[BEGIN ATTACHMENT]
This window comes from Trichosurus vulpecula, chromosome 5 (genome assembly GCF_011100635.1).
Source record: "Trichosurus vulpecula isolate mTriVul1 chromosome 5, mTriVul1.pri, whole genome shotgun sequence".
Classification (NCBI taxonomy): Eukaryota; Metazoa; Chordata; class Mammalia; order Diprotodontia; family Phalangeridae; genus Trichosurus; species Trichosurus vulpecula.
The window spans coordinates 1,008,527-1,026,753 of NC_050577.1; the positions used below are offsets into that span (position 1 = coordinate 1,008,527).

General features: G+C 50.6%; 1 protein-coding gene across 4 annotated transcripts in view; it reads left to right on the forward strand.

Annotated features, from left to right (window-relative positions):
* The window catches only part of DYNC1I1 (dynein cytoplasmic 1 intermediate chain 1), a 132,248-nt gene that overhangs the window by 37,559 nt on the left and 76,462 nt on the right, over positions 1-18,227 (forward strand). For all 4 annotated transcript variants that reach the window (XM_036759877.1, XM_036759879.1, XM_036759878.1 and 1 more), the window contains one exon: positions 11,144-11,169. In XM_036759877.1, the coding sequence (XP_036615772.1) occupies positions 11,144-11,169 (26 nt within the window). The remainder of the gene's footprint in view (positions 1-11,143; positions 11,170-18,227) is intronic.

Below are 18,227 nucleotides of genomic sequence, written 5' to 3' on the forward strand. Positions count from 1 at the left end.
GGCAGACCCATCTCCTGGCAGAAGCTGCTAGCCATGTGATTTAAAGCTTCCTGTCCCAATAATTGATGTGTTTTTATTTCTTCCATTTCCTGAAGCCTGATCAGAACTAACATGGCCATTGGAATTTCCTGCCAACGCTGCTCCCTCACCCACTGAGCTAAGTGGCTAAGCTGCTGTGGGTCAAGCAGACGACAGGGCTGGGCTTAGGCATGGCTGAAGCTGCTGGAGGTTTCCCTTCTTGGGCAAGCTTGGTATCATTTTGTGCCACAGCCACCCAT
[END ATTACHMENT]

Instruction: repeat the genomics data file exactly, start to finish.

This window comes from Trichosurus vulpecula, chromosome 5 (genome assembly GCF_011100635.1).
Source record: "Trichosurus vulpecula isolate mTriVul1 chromosome 5, mTriVul1.pri, whole genome shotgun sequence".
Classification (NCBI taxonomy): Eukaryota; Metazoa; Chordata; class Mammalia; order Diprotodontia; family Phalangeridae; genus Trichosurus; species Trichosurus vulpecula.
The window spans coordinates 1,008,527-1,026,753 of NC_050577.1; the positions used below are offsets into that span (position 1 = coordinate 1,008,527).

General features: G+C 50.6%; 1 protein-coding gene across 4 annotated transcripts in view; it reads left to right on the forward strand.

Annotated features, from left to right (window-relative positions):
* The window catches only part of DYNC1I1 (dynein cytoplasmic 1 intermediate chain 1), a 132,248-nt gene that overhangs the window by 37,559 nt on the left and 76,462 nt on the right, over positions 1-18,227 (forward strand). For all 4 annotated transcript variants that reach the window (XM_036759877.1, XM_036759879.1, XM_036759878.1 and 1 more), the window contains one exon: positions 11,144-11,169. In XM_036759877.1, the coding sequence (XP_036615772.1) occupies positions 11,144-11,169 (26 nt within the window). The remainder of the gene's footprint in view (positions 1-11,143; positions 11,170-18,227) is intronic.

Below are 18,227 nucleotides of genomic sequence, written 5' to 3' on the forward strand. Positions count from 1 at the left end.
GGCAGACCCATCTCCTGGCAGAAGCTGCTAGCCATGTGATTTAAAGCTTCCTGTCCCAATAATTGATGTGTTTTTATTTCTTCCATTTCCTGAAGCCTGATCAGAACTAACATGGCCATTGGAATTTCCTGCCAACGCTGCTCCCTCACCCACTGAGCTAAGTGGCTAAGCTGCTGTGGGTCAAGCAGACGACAGGGCTGGGCTTAGGCATGGCTGAAGCTGCTGGAGGTTTCCCTTCTTGGGCAAGCTTGGTATCATTTTGTGCCACAGCCACCCAT